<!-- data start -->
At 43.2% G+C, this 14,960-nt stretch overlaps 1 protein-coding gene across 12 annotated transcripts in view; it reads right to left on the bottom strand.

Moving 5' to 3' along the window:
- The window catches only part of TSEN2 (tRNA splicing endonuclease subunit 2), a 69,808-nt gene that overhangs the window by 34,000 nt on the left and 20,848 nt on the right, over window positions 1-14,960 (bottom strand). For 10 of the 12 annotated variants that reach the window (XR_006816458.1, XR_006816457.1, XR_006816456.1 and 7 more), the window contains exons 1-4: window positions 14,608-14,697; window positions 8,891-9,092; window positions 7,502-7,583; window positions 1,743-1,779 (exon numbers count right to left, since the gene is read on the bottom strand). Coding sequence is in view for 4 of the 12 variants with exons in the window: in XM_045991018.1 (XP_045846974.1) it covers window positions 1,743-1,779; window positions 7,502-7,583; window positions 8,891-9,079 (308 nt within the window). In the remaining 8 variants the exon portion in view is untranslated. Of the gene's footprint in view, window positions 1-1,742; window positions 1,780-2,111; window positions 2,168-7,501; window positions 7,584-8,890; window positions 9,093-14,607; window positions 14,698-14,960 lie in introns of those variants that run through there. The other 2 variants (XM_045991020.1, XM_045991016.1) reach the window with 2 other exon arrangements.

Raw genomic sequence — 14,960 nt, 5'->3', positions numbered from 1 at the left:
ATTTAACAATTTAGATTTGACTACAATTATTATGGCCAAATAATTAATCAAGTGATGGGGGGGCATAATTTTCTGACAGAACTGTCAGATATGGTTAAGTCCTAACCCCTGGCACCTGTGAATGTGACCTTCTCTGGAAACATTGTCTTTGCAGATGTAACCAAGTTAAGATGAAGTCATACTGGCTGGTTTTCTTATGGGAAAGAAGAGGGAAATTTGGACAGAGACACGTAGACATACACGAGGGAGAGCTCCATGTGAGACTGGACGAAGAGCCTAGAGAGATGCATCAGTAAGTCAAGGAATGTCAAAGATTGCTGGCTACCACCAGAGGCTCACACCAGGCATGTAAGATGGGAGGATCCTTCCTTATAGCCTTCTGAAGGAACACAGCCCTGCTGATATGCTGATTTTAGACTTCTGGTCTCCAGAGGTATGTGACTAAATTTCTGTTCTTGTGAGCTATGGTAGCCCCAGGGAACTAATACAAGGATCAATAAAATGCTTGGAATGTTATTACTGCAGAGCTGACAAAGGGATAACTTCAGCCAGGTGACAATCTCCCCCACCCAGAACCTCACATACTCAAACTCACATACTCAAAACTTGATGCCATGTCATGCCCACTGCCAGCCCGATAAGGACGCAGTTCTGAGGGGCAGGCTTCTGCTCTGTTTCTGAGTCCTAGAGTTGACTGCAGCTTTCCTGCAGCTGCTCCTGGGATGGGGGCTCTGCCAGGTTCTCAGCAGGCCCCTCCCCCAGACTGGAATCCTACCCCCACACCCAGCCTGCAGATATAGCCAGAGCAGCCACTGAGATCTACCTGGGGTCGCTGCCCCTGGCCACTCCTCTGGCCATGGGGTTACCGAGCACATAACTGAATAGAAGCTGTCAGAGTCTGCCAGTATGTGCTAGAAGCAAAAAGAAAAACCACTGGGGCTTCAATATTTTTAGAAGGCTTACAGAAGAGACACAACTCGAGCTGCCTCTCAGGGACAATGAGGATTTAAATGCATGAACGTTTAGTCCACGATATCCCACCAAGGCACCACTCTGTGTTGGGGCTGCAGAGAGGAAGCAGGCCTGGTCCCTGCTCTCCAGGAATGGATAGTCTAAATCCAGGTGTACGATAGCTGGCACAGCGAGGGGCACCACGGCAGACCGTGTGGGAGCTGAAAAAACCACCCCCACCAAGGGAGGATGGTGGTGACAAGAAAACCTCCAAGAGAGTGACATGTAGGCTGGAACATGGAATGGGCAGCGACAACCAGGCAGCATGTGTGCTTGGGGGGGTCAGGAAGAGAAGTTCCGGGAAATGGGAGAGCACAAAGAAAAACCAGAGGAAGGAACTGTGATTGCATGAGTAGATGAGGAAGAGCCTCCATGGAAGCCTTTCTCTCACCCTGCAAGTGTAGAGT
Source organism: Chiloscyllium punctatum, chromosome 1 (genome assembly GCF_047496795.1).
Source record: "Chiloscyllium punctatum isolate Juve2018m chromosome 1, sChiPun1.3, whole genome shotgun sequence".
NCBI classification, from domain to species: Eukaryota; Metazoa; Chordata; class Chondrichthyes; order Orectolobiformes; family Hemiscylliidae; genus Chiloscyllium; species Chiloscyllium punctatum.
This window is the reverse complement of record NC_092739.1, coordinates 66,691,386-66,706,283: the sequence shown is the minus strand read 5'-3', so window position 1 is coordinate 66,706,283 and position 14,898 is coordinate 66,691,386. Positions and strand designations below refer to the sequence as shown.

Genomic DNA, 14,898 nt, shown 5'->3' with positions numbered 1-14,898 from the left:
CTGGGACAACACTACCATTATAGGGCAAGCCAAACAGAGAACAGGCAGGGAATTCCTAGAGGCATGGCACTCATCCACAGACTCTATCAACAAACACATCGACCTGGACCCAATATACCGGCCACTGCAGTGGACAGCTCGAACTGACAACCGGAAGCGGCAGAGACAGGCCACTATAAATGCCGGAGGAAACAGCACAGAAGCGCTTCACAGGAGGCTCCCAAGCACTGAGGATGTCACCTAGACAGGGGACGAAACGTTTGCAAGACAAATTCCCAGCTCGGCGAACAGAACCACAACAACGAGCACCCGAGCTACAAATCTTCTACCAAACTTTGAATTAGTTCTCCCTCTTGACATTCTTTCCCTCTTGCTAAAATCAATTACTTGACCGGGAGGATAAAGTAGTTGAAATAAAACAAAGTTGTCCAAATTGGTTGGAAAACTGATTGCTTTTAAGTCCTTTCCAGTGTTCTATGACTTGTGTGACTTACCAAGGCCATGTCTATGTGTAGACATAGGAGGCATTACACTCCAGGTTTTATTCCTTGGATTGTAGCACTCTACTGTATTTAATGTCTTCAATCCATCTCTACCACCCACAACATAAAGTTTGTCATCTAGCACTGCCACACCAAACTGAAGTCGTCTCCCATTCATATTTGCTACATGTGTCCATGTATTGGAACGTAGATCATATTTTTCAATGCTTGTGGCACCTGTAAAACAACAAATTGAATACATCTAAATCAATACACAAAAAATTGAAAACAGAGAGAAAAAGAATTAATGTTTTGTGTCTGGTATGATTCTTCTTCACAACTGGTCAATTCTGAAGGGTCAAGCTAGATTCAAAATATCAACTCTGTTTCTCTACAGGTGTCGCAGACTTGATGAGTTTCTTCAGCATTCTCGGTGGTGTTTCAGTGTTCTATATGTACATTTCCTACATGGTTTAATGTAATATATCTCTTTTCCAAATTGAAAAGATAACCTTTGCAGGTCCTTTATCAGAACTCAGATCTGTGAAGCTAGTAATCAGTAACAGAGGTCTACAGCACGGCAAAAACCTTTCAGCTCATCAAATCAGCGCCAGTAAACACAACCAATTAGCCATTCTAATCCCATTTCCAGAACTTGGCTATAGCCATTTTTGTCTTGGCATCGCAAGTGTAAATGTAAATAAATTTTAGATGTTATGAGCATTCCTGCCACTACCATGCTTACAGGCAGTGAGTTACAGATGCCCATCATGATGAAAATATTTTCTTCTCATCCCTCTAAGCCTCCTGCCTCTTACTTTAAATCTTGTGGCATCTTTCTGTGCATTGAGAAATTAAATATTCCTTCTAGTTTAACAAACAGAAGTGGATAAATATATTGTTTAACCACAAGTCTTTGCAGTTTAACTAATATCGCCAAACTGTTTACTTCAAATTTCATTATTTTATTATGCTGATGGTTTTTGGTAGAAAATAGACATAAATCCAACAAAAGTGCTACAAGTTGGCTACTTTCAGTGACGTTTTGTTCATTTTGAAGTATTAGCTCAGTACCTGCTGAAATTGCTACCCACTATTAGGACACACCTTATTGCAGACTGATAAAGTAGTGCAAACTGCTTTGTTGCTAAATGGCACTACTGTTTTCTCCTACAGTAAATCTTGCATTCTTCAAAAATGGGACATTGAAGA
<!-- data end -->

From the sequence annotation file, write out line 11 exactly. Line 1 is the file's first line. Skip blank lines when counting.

CTGGGACAACACTACCATTATAGGGCAAGCCAAACAGAGAACAGGCAGGGAATTCCTAGAGGCATGGCACTCATCCACAGACTCTATCAACAAACACATCGACCTGGACCCAATATACCGGCCACTGCAGTGGACAGCTCGAACTGACAACCGGAAGCGGCAGAGACAGGCCACTATAAATGCCGGAGGAAACAGCACAGAAGCGCTTCACAGGAGGCTCCCAAGCACTGAGGATGTCACCTAGACAGGGGACGAAACGTTTGCAAGACAAATTCCCAGCTCGGCGAACAGAACCACAACAACGAGCACCCGAGCTACAAATCTTCTACCAAACTTTGAATTAGTTCTCCCTCTTGACATTCTTTCCCTCTTGCTAAAATCAATTACTTGACCGGGAGGATAAAGTAGTTGAAATAAAACAAAGTTGTCCAAATTGGTTGGAAAACTGATTGCTTTTAAGTCCTTTCCAGTGTTCTATGACTTGTGTGACTTACCAAGGCCATGTCTATGTGTAGACATAGGAGGCATTACACTCCAGGTTTTATTCCTTGGATTGTAGCACTCTACTGTATTTAATGTCTTCAATCCATCTCTACCACCCACAACATAAAGTTTGTCATCTAGCACTGCCACACCAAACTGAAGTCGTCTCCCATTCATATTTGCTACATGTGTCCATGTATTGGAACGTAGATCATATTTTTCAATGCTTGTGGCACCTGTAAAACAACAAATTGAATACATCTAAATCAATACACAAAAAATTGAAAACAGAGAGAAAAAGAATTAATGTTTTGTGTCTGGTATGATTCTTCTTCACAACTGGTCAATTCTGAAGGGTCAAGCTAGATTCAAAATATCAACTCTGTTTCTCTACAGGTGTCGCAGACTTGATGAGTTTCTTCAGCATTCTCGGTGGTGTTTCAGTGTTCTATATGTACATTTCCTACATGGTTTAATGTAATATATCTCTTTTCCAAATTGAAAAGATAACCTTTGCAGGTCCTTTATCAGAACTCAGATCTGTGAAGCTAGTAATCAGTAACAGAGGTCTACAGCACGGCAAAAACCTTTCAGCTCATCAAATCAGCGCCAGTAAACACAACCAATTAGCCATTCTAATCCCATTTCCAGAACTTGGCTATAGCCATTTTTGTCTTGGCATCGCAAGTGTAAATGTAAATAAATTTTAGATGTTATGAGCATTCCTGCCACTACCATGCTTACAGGCAGTGAGTTACAGATGCCCATCATGATGAAAATATTTTCTTCTCATCCCTCTAAGCCTCCTGCCTCTTACTTTAAATCTTGTGGCATCTTTCTGTGCATTGAGAAATTAAATATTCCTTCTAGTTTAACAAACAGAAGTGGATAAATATATTGTTTAACCACAAGTCTTTGCAGTTTAACTAATATCGCCAAACTGTTTACTTCAAATTTCATTATTTTATTATGCTGATGGTTTTTGGTAGAAAATAGACATAAATCCAACAAAAGTGCTACAAGTTGGCTACTTTCAGTGACGTTTTGTTCATTTTGAAGTATTAGCTCAGTACCTGCTGAAATTGCTACCCACTATTAGGACACACCTTATTGCAGACTGATAAAGTAGTGCAAACTGCTTTGTTGCTAAATGGCACTACTGTTTTCTCCTACAGTAAATCTTGCATTCTTCAAAAATGGGACATTGAAGA